Maybe the coyote doesn’t want summer to end, either.

This pandemic, hanging over us like a curse, feels just a little lighter in the summer. We can pretend that things are sunny, even when they’re not.

Then I came across this quote, which I felt echoed the changing season:

Historically, the Waxing Gibbous Moon symbolized the concept of ‘final steps.’ It is a time of the month in which people strive to complete their projects, just as the moon strives to become full. As such, it represents the hardest part of the month for many people. How the Waxing Gibbous Moon behaves is instructional for our lives. For instance, it doesn’t require the hard work of change. Instead, it trusts nature and energies and always transitions to the full moon, without fail. Thus, we should try to do the same.”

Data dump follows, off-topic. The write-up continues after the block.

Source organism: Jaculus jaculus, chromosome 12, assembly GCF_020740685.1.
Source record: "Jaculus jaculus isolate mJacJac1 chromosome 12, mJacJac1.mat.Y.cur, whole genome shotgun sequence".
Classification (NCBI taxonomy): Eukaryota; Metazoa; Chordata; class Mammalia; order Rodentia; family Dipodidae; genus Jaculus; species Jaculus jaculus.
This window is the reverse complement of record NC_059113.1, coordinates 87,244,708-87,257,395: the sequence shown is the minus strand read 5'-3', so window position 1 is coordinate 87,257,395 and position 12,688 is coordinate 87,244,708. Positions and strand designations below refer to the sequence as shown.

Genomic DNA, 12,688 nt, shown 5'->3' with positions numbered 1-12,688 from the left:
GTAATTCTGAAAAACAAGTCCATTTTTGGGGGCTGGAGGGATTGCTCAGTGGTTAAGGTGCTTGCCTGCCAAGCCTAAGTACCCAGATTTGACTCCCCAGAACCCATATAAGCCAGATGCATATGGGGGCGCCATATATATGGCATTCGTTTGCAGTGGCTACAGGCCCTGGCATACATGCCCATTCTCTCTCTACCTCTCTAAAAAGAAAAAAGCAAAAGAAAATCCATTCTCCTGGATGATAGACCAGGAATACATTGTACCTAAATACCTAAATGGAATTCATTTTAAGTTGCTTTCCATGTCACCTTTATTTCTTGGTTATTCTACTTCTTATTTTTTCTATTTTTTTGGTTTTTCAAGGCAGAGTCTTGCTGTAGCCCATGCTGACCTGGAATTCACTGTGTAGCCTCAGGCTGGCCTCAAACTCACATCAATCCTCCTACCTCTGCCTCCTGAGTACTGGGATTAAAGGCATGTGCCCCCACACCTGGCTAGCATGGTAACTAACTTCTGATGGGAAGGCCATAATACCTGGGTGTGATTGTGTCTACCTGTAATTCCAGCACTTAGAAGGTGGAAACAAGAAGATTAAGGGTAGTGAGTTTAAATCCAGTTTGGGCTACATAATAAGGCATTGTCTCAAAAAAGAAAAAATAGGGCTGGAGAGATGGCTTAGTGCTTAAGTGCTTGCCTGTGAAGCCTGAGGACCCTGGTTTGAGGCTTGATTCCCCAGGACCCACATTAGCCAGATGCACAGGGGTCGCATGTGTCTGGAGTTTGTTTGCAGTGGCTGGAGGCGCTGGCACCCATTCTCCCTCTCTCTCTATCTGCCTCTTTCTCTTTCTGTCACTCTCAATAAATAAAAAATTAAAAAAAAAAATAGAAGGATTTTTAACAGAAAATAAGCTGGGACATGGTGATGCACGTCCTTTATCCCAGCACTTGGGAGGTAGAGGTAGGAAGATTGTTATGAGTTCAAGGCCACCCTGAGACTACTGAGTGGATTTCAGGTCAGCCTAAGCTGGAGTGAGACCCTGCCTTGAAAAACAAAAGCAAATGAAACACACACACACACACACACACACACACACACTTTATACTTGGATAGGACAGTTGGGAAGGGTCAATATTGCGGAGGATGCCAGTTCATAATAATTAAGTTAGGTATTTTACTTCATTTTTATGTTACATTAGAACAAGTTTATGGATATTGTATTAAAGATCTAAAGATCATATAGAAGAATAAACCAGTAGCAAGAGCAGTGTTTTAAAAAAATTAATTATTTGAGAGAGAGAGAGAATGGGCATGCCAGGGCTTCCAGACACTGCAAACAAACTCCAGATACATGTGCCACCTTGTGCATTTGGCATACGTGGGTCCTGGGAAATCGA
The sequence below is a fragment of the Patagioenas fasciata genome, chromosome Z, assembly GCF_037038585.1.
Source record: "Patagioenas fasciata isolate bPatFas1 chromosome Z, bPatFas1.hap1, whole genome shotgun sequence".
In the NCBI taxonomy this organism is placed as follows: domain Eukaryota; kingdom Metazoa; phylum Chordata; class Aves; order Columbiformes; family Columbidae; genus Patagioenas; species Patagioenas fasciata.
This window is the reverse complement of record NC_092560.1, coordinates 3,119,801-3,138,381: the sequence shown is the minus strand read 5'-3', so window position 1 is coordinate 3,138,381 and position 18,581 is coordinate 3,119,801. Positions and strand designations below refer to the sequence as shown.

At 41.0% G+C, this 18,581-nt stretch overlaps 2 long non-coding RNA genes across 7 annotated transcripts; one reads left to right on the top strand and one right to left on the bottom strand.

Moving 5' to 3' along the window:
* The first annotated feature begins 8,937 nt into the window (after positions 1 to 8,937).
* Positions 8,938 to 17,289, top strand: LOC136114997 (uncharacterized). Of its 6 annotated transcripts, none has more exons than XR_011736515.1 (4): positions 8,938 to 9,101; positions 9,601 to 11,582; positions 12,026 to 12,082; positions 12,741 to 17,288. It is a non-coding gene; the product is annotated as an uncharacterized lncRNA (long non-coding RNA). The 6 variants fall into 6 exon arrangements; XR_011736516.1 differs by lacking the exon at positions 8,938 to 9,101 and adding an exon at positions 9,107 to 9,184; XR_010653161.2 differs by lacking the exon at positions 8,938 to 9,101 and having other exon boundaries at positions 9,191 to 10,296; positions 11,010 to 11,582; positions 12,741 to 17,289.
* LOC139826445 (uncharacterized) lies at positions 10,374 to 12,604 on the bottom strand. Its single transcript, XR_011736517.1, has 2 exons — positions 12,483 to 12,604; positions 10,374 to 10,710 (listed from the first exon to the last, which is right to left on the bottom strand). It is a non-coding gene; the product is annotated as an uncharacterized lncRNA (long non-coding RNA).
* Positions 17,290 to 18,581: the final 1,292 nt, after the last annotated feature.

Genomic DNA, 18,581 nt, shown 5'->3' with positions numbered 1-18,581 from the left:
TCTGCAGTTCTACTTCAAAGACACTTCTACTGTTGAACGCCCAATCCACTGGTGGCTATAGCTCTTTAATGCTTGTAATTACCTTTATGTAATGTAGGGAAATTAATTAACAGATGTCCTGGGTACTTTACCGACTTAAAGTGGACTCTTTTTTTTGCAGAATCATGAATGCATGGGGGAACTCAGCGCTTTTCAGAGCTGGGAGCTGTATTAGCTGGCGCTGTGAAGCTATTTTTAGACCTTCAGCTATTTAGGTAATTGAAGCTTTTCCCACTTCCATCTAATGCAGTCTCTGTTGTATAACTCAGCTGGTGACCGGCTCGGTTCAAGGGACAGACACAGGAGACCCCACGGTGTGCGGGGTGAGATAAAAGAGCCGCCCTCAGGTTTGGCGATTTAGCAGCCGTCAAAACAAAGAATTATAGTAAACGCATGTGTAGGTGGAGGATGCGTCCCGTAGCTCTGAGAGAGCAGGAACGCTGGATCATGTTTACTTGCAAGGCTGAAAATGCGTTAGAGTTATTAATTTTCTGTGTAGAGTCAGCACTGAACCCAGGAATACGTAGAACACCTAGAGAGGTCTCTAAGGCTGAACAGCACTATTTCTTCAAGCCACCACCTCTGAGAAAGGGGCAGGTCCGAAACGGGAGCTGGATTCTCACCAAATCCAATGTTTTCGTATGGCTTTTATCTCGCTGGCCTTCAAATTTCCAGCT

The words were an antidote. Meant to counteract the insecurities I am currently feeling about Autumn being in preschool and, more specifically, my routine changing as a result of that. I used to be on the farm all the time, now I will be in town two days per week, minimum. A temporary sacrifice to provide Autumn with her Montessori preschool experience. I don’t want to give up my work-from-home life, but when quotes like the above one jump out at me, I’m sensing that I need to adapt. I need to have some faith that something good can come from being in town. (It just goes against my instincts. Hashtag hillbilly.)

I will leave you with this, “Through the unknown, we find the new.” If you, like me, are feeling negative about the future because you just can’t predict it; then what better time to attract the things–and places–that feel right to us? My life is a blank page, waiting to be filled with all the right things. Finally, at thirty five years old, I feel like I can trust myself to choose wisely what will ground me. No matter where I am.